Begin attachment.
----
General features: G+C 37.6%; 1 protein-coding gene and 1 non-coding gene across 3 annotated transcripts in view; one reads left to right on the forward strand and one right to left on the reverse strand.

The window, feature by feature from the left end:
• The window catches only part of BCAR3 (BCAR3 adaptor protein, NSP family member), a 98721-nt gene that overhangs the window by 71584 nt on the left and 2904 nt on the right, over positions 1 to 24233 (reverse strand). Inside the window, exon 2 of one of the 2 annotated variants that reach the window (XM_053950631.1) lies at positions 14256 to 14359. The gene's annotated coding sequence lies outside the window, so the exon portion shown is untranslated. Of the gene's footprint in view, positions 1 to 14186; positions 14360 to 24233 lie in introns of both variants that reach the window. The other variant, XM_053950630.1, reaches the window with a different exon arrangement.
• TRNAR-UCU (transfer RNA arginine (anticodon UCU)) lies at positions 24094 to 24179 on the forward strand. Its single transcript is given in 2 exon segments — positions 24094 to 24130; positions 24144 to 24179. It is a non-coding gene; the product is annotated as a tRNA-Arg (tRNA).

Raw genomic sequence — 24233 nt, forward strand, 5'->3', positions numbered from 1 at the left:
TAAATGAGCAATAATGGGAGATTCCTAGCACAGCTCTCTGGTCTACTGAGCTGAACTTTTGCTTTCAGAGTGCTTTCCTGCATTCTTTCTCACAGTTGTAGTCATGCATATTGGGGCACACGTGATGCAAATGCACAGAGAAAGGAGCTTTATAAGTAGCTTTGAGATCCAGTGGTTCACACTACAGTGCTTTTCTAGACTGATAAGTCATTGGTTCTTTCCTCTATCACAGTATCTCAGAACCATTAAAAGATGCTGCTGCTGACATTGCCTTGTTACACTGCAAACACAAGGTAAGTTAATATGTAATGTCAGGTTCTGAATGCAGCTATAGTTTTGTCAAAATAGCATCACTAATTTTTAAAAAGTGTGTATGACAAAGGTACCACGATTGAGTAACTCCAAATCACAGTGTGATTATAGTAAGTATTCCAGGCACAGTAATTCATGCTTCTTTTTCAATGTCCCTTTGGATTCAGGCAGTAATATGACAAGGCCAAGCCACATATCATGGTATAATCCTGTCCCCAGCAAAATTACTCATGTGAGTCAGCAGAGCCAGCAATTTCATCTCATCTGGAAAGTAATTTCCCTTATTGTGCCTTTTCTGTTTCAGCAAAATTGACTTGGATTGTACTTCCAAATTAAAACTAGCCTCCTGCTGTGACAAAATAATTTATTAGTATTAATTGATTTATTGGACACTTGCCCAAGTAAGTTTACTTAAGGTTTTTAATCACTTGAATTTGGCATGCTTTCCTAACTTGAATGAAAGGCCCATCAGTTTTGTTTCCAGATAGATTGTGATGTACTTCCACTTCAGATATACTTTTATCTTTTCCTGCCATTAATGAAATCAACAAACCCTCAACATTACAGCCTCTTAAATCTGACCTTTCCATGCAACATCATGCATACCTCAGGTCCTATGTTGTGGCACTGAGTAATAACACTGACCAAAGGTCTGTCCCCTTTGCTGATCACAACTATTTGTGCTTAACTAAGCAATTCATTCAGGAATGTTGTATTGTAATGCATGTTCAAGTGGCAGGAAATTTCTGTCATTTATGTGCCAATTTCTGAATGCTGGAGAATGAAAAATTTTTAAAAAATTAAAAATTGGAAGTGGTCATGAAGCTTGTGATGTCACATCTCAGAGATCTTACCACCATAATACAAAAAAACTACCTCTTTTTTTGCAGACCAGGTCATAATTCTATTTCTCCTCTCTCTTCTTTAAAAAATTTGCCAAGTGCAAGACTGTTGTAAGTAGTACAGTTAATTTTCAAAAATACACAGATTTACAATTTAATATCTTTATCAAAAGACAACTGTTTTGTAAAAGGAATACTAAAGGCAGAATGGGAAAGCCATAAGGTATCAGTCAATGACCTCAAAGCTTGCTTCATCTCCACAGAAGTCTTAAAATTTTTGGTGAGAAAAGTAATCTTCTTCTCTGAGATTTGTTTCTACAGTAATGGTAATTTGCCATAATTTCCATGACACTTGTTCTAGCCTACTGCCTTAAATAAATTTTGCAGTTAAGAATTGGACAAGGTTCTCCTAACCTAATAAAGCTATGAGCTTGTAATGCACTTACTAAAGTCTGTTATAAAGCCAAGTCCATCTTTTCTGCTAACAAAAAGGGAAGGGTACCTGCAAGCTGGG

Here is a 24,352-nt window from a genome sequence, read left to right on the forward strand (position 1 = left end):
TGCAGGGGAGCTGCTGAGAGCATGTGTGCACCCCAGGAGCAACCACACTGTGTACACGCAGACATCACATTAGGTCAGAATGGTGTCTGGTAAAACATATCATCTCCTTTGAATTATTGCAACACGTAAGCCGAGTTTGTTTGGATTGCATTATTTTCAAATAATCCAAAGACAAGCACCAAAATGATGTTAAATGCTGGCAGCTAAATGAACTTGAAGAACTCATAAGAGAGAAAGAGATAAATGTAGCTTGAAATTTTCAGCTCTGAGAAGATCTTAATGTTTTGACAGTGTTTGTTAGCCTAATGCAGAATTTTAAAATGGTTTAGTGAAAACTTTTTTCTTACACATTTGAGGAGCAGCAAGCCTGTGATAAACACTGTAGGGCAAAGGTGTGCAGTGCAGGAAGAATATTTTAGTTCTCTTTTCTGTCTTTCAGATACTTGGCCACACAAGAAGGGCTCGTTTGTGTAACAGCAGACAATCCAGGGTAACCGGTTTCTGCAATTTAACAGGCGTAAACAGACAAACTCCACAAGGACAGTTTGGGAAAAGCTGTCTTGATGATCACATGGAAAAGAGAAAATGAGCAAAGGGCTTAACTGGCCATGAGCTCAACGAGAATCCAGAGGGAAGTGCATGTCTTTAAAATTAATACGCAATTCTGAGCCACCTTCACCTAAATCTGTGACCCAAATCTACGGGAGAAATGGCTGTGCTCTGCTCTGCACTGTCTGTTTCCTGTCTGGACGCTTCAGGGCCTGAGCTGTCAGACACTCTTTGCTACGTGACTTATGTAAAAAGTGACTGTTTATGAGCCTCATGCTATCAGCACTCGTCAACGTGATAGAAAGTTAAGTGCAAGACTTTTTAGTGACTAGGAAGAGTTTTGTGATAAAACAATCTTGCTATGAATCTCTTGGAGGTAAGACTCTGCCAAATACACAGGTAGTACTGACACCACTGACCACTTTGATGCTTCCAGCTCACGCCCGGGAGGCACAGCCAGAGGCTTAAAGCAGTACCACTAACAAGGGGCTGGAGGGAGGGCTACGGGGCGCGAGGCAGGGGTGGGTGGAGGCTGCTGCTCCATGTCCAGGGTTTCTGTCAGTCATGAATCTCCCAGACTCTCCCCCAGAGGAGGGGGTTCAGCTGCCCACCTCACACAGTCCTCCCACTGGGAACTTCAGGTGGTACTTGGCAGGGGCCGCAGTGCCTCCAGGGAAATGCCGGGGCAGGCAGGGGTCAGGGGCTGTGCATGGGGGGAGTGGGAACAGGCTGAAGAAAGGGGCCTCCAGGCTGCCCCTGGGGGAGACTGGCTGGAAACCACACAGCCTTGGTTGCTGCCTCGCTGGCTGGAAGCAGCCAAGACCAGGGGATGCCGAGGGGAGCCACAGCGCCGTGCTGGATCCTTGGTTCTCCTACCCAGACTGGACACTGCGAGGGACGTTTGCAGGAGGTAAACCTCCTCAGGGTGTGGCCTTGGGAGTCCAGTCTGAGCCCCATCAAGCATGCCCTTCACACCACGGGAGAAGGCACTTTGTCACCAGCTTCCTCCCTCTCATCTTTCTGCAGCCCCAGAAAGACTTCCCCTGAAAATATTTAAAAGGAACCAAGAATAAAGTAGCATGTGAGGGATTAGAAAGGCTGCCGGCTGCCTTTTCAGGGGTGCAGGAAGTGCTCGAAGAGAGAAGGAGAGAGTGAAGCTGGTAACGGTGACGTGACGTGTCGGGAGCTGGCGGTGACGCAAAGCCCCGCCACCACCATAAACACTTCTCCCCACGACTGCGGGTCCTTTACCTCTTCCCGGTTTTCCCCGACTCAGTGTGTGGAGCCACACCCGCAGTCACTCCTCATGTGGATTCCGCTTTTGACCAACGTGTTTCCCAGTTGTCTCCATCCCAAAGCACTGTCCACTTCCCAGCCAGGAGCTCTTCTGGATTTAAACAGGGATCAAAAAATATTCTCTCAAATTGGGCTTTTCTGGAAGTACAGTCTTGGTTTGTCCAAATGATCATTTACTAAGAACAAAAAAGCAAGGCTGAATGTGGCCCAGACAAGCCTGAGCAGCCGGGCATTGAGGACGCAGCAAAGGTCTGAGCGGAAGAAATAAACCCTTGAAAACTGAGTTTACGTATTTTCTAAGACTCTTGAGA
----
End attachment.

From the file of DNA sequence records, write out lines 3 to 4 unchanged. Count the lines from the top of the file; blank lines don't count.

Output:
• The window catches only part of BCAR3 (BCAR3 adaptor protein, NSP family member), a 98721-nt gene that overhangs the window by 71584 nt on the left and 2904 nt on the right, over positions 1 to 24233 (reverse strand). Inside the window, exon 2 of one of the 2 annotated variants that reach the window (XM_053950631.1) lies at positions 14256 to 14359. The gene's annotated coding sequence lies outside the window, so the exon portion shown is untranslated. Of the gene's footprint in view, positions 1 to 14186; positions 14360 to 24233 lie in introns of both variants that reach the window. The other variant, XM_053950630.1, reaches the window with a different exon arrangement.
• TRNAR-UCU (transfer RNA arginine (anticodon UCU)) lies at positions 24094 to 24179 on the forward strand. Its single transcript is given in 2 exon segments — positions 24094 to 24130; positions 24144 to 24179. It is a non-coding gene; the product is annotated as a tRNA-Arg (tRNA).